After Donovan Mitchell's decision, it's time for the Miami Heat to pivot

What, exactly, is the Heat's plan here?
Cleveland Cavaliers v Boston Celtics - Game Two
Cleveland Cavaliers v Boston Celtics - Game Two / Maddie Meyer/GettyImages

Donovan Mitchell agreed on a contract extension with the Cleveland Cavaliers on Tuesday, taking what might have been the Miami Heat’s top prize off the market.

Mitchell will sign a three-year, $150.3 million maximum contract that includes a player option for the 2027-28 season, according to ESPN’s Adrian Wojnarowski. It had long been assumed that Mitchell was at the top of the Heat’s wish list should he decline to make a long-term commitment to the Cavaliers and become available in a trade.

With Mitchell off the board, the Heat need to pivot. Miami’s business this offseason has consisted of re-signing Kevin Love to a two-year contract, signing its own draft picks and undrafted free agents and bringing back guard Dru Smith on a two-way contract. Underwhelming stuff, especially when measured against big moves made by the Heat’s Eastern Conference rivals.

The Philadelphia 76ers signed Paul George and helpful rotation players like Eric Gordon, Kelly Oubre Jr. and Andre Drummond. 

The New York Knicks traded for Mikal Bridges. 

The Orlando Magic added Kentavious Caldwell-Pope.

The Cavaliers, with Mitchell signed, are positioned now to shake up their roster.

The Heat could argue that they already handled their most pressing piece of business: Coming to a resolution with Jimmy Butler.

Butler had reportedly entered the summer with hopes of signing a maximum contract extension – something Pat Riley didn’t want to entertain – but did a 180 on that position before the opening of free agency. Butler will reportedly not seek an extension and play out this season, then decide whether to pick up his player option next season.

But asking Butler, who will be 35 in September, to lead a Heat team without improvements is an unrealistic request. The East goes through the Boston Celtics, and to a lesser degree the 76ers and Knicks. To contend for a championship, the Heat need to break through a ceiling of teams in the Northeast that are much better than the Heat on paper.

With Mitchell off the board, could the Heat pivot to other available players? The Utah Jazz are reportedly listening to offers for Lauri Markkanen. The Portland Trail Blazers could make Jerami Grant available. The Chicago Bulls are trying to give Zach LaVine away. (I’d be surprised if the Heat went down this road.)

Do either of those players move the needle for the Heat? Do they even have the assets, with just two tradeable future firsts, to pull off a trade?

It could make more sense for the Heat to focus on future flexibility, but that would require the kind of calculated step back this front office has been reluctant to accept.

After striking out on Kevin Durant, Damian Lillard and Mitchell over the last three years, it’s becoming clear that the Heat can’t rely on a star forcing his way to Miami the way Butler did in 2019.

In a league where general managers are increasingly creative and under a CBA that makes timelines especially important, Miami’s strategy is no longer viable. It’s time to reconsider everything, including long-established practices.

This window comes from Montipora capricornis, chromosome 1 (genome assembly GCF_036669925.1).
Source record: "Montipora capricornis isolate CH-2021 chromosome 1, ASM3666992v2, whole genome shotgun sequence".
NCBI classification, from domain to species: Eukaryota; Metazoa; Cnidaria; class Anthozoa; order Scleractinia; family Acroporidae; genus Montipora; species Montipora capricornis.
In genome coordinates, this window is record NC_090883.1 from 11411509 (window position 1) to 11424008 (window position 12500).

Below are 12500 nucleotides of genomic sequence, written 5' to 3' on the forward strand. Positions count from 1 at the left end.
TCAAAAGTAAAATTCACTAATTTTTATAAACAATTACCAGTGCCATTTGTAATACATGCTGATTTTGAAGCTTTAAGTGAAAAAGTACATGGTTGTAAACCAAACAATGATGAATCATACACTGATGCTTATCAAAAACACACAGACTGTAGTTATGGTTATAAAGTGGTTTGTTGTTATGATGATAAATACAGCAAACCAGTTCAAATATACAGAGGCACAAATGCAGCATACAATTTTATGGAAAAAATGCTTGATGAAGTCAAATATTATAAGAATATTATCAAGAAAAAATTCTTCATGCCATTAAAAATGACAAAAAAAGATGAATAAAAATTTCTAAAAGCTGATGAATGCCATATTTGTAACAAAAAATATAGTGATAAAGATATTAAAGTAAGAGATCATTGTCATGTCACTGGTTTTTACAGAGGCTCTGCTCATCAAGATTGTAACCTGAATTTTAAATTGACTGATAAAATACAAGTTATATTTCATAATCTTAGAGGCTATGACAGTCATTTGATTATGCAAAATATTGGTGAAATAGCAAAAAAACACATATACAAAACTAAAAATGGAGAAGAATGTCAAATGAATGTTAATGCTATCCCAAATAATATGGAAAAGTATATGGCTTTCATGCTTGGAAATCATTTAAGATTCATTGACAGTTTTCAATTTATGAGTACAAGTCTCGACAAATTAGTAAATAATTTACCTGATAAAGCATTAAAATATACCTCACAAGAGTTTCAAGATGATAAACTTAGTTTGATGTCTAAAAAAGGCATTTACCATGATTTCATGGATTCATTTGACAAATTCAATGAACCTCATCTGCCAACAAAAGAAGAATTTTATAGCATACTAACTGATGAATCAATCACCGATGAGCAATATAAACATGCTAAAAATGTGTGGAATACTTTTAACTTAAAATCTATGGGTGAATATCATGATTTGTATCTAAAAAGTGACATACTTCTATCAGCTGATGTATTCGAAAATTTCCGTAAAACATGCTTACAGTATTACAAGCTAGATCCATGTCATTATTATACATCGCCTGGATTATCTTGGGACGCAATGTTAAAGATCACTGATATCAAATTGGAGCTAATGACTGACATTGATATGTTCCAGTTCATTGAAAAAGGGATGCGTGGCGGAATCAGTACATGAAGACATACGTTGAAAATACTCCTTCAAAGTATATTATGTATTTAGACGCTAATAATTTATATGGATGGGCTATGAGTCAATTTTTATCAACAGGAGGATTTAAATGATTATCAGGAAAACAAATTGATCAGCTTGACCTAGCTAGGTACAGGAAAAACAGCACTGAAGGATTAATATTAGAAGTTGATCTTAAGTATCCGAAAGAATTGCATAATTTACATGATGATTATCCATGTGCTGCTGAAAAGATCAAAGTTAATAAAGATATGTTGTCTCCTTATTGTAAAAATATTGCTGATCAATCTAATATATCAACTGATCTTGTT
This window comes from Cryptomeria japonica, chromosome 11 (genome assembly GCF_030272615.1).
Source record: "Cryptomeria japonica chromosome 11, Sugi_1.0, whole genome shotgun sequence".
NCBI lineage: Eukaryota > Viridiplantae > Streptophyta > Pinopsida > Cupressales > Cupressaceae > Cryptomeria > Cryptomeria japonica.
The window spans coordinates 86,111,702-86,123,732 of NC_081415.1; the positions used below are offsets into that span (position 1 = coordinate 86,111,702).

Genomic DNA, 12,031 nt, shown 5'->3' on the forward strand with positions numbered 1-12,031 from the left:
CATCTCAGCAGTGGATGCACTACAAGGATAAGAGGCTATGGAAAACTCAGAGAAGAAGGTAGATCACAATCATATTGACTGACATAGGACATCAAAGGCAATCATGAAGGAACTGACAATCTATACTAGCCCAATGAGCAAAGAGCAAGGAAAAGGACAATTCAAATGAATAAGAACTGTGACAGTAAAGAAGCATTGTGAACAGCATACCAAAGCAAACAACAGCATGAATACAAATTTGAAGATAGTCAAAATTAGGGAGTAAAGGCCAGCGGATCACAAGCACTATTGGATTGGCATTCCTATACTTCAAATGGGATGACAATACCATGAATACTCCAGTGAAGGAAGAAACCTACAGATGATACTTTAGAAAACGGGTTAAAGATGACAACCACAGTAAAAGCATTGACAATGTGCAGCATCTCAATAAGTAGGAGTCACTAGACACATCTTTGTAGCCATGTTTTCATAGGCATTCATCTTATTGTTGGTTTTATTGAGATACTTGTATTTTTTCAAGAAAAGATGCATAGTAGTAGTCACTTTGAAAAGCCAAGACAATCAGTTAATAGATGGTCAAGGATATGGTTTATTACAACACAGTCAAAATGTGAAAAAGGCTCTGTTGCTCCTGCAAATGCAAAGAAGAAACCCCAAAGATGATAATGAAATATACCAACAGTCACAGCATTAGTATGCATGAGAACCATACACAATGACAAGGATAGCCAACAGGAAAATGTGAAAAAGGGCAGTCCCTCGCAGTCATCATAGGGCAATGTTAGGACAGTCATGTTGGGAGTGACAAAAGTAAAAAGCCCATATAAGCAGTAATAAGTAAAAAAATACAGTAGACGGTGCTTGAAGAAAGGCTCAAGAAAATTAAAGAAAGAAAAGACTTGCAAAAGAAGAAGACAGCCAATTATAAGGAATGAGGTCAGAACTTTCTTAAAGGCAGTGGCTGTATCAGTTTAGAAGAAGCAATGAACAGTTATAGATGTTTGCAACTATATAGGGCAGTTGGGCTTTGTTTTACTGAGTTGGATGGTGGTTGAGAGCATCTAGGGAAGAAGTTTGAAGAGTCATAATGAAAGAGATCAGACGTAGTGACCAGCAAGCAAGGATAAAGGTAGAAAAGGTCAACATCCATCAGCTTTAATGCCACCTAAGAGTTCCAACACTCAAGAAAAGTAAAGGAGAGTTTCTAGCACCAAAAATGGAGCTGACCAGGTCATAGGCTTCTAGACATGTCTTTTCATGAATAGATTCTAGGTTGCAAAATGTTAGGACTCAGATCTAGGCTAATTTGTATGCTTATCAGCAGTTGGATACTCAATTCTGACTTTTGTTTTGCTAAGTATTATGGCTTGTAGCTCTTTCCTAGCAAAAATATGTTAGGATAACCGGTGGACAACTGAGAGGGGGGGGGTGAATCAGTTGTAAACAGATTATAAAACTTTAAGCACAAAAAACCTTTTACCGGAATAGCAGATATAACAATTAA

If the Heat can’t land a star this season, then they should accomplish something. 

They risk alienating a fanbase that has passionately supported them for years and trusted Riley and the Heat brass to pull rabbits out of hats. But there has been no such magic maneuvering since Covid, and we’re heading into Year 6 of this core – an eternity in the NBA.

The front office might write off a lateral move – a trade for anything less than a star – as nothing more than rearranging the furniture. 

Well, sometimes a space could use new feng shui. 

If the Heat need to shed salary to accumulate more assets – a calculated step back – then do that. This fanbase is smart and will understand. It seems to be the front office that is stubbornly holding onto some Heat Culture ideal.

Even the Lakers (the Lakers!) have pivoted from whale-chasing to building a sensible roster around its two stars. They didn’t get Klay Thompson, but Lakers fans at least know they tried.

While the Thompson chase was going on (he eventually signed with the Dallas Mavericks) and the Cavaliers were negotiating a contract with Mitchell, the Heat were emailing press releases about signing draft picks and two-way players.

More than getting creative, the Heat need to make tough decisions. Rather than rely on the easy thing – a star player forcing his way to Miami – they need to do the hard thing. Look ahead, play chess, get creative.

The Celtics wouldn’t be the defending champs if they didn’t trade away franchise icons in 2013 to land the picks that became Jayson Tatum and Jaylen Brown. Or, to use a more recent example, trade Marcus Smart in a controversial deal that landed them Kristaps Porzingis (and the draft pick they later used to trade for Jrue Holiday).

Last season, the Knicks traded well-liked youngsters RJ Barrett and Immanuel Quickley to acquire players who better fit the roster.

The Western Conference champion Mavericks bought low on the controversial Kyrie Irving a year ago, trusting their organizational culture to get the most out of the All-Star talent.

The 76ers, sensing the need for change, cleared the books and positioned themselves to be a player in free agency this summer. Then landed George.

In some ways, the Heat are helped by the fact that Mitchell and Butler made their decisions relatively early in the offseason. There are still three months until the season begins, plenty can happen. 

But the Heat need to take action rather than wait for something to fall in their lap. A step back, a step forward, a lateral move, whatever. Shake it up like a Magic 8 Ball and try for some new luck.